This is a very broad question. FinTech is nothing but the current consumer finance offerings packaged seamlessly and delivered to consumers phones (mostly). Regulations have been very dynamic. For instance is you look at the payments space the Payments and Settlements Act itself was made in 2007. By 2012 you had the first of the mobile wallets crop up. In parallel a lot of safeguards such as second factor authentication was formulated. The regulator has been very agile to safeguard consumer interests. For instance the latest guidelines in pre paid instrument space came out in October 2017 and this has repercussions on all incumbents affecting from April 2019. On the lending side the process has just begun of forming regulations few licences for instance on P2P lending has been given out. Payments bank was another aspect the Nachiket More Committee did and gave out licences in August 2015. I was an integral part of this in my then job. The whole ecosystem got support with startups in different spaces coming in eg Uber/Ola, Food, Doorstep Services etc. The next leg as you see in the deck is credit and followed by investment. And companies have taken a step towards the same.
The ecosystem is evolving in such a way in this area that NBFC or a bank wont be always directly competing against each other they are more like Frenemies. The banks have a distinct advantage for instance being escrow bankers or holding nodal accounts thus giving them float. NBFCs in lending space you already know are actually solving consumer pain points and the whole ecosystem is benefiting from them eg Bajaj Finance cards benefits its sponsor bank RBL too, or a PhonePe transaction benefits YES Bank etc.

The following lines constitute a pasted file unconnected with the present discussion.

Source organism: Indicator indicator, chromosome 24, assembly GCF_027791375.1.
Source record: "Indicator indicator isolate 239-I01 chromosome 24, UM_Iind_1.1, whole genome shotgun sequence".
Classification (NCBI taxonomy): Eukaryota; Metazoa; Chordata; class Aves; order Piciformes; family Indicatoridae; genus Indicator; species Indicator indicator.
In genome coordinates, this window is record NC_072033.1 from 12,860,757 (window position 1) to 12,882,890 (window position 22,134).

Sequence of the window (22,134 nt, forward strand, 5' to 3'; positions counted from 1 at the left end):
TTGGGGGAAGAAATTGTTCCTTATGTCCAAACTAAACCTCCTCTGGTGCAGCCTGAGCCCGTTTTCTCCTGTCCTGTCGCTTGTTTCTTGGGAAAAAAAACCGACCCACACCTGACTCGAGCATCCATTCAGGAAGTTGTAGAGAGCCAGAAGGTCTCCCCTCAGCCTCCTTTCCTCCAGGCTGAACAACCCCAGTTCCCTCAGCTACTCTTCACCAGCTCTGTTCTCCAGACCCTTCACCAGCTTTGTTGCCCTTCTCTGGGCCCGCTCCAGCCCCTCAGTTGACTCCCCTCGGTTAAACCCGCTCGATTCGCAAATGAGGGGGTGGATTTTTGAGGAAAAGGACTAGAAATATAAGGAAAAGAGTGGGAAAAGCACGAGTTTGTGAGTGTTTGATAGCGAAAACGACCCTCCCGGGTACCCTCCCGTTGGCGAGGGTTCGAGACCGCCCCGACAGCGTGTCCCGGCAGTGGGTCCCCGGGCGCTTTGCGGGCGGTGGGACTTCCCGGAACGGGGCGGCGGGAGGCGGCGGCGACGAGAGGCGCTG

In 2012 all people in this space looked towards Africa specifically Kenya. Trying to equate mpesa success to prospective success in India. But that wasn’t so. The dynamics and problems were quite different there. After a few years this strategy actually led to payments bank concept to go for the bottom of the pyramid if I may put it that way. But our mobile and data penetration is extreme and goes down to real low income levels. People who defecate in the open have smartphones with data connectivity but not a toilet at home. That is actually a fact and not an opinion. Post maybe 2014-15 with the advent of the app ecosystem things evolved and there is more movement in the top of the pyramid. FinTech for rural is not a success unfortunately. It is data consumption which is. I believe WhatsApp has the power to make this happen though. And perhaps the whole of India including Finance Ministry, RBI, NPCI etc etc is after WhatsApp to regulate what it shows to its consumers. Now this whole community is looking East towards China and asking that will that happen in India. The answer is both an yes and a no.